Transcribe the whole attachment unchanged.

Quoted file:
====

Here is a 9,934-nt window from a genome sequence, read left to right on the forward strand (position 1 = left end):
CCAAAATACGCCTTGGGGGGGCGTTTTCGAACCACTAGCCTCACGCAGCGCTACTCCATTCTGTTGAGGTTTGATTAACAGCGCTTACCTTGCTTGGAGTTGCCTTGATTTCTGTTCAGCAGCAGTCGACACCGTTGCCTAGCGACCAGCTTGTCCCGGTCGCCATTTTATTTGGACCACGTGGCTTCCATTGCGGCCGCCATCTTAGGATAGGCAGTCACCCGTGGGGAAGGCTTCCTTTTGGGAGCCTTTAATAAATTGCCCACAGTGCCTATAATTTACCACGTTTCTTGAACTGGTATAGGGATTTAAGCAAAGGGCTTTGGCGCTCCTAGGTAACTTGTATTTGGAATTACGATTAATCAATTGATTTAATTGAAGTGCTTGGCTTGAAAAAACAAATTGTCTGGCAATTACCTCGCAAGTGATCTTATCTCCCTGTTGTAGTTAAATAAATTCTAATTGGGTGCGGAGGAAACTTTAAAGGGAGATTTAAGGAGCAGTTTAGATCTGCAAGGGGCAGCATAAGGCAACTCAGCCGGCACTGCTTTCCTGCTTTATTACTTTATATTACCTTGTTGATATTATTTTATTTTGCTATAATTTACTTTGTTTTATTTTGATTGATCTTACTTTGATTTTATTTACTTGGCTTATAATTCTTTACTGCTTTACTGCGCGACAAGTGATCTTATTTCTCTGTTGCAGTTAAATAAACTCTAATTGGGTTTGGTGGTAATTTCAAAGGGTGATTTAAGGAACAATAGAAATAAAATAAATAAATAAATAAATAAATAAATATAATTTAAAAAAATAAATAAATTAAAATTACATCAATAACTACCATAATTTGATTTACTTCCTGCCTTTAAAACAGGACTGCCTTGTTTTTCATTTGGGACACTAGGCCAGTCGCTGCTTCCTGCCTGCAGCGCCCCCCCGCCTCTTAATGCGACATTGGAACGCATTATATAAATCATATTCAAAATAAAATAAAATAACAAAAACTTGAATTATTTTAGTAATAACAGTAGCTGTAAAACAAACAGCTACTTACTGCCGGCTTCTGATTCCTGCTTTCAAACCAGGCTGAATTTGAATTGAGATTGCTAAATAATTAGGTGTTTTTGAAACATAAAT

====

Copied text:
Here is a 9,934-nt window from a genome sequence, read left to right on the forward strand (position 1 = left end):
CCAAAATACGCCTTGGGGGGGCGTTTTCGAACCACTAGCCTCACGCAGCGCTACTCCATTCTGTTGAGGTTTGATTAACAGCGCTTACCTTGCTTGGAGTTGCCTTGATTTCTGTTCAGCAGCAGTCGACACCGTTGCCTAGCGACCAGCTTGTCCCGGTCGCCATTTTATTTGGACCACGTGGCTTCCATTGCGGCCGCCATCTTAGGATAGGCAGTCACCCGTGGGGAAGGCTTCCTTTTGGGAGCCTTTAATAAATTGCCCACAGTGCCTATAATTTACCACGTTTCTTGAACTGGTATAGGGATTTAAGCAAAGGGCTTTGGCGCTCCTAGGTAACTTGTATTTGGAATTACGATTAATCAATTGATTTAATTGAAGTGCTTGGCTTGAAAAAACAAATTGTCTGGCAATTACCTCGCAAGTGATCTTATCTCCCTGTTGTAGTTAAATAAATTCTAATTGGGTGCGGAGGAAACTTTAAAGGGAGATTTAAGGAGCAGTTTAGATCTGCAAGGGGCAGCATAAGGCAACTCAGCCGGCACTGCTTTCCTGCTTTATTACTTTATATTACCTTGTTGATATTATTTTATTTTGCTATAATTTACTTTGTTTTATTTTGATTGATCTTACTTTGATTTTATTTACTTGGCTTATAATTCTTTACTGCTTTACTGCGCGACAAGTGATCTTATTTCTCTGTTGCAGTTAAATAAACTCTAATTGGGTTTGGTGGTAATTTCAAAGGGTGATTTAAGGAACAATAGAAATAAAATAAATAAATAAATAAATAAATAAATATAATTTAAAAAAATAAATAAATTAAAATTACATCAATAACTACCATAATTTGATTTACTTCCTGCCTTTAAAACAGGACTGCCTTGTTTTTCATTTGGGACACTAGGCCAGTCGCTGCTTCCTGCCTGCAGCGCCCCCCCGCCTCTTAATGCGACATTGGAACGCATTATATAAATCATATTCAAAATAAAATAAAATAACAAAAACTTGAATTATTTTAGTAATAACAGTAGCTGTAAAACAAACAGCTACTTACTGCCGGCTTCTGATTCCTGCTTTCAAACCAGGCTGAATTTGAATTGAGATTGCTAAATAATTAGGTGTTTTTGAAACATAAAT